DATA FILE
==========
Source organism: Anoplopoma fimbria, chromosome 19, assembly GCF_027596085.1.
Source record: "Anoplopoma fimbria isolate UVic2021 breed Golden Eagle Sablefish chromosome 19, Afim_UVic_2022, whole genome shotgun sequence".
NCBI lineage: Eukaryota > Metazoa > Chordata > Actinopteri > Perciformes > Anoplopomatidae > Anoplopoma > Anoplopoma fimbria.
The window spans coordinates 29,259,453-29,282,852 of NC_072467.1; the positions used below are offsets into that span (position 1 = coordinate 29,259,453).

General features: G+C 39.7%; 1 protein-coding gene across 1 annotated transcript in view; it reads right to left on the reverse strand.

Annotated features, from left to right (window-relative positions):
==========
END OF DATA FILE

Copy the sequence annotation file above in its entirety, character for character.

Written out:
Source organism: Anoplopoma fimbria, chromosome 19, assembly GCF_027596085.1.
Source record: "Anoplopoma fimbria isolate UVic2021 breed Golden Eagle Sablefish chromosome 19, Afim_UVic_2022, whole genome shotgun sequence".
NCBI lineage: Eukaryota > Metazoa > Chordata > Actinopteri > Perciformes > Anoplopomatidae > Anoplopoma > Anoplopoma fimbria.
The window spans coordinates 29,259,453-29,282,852 of NC_072467.1; the positions used below are offsets into that span (position 1 = coordinate 29,259,453).

General features: G+C 39.7%; 1 protein-coding gene across 1 annotated transcript in view; it reads right to left on the reverse strand.

Annotated features, from left to right (window-relative positions):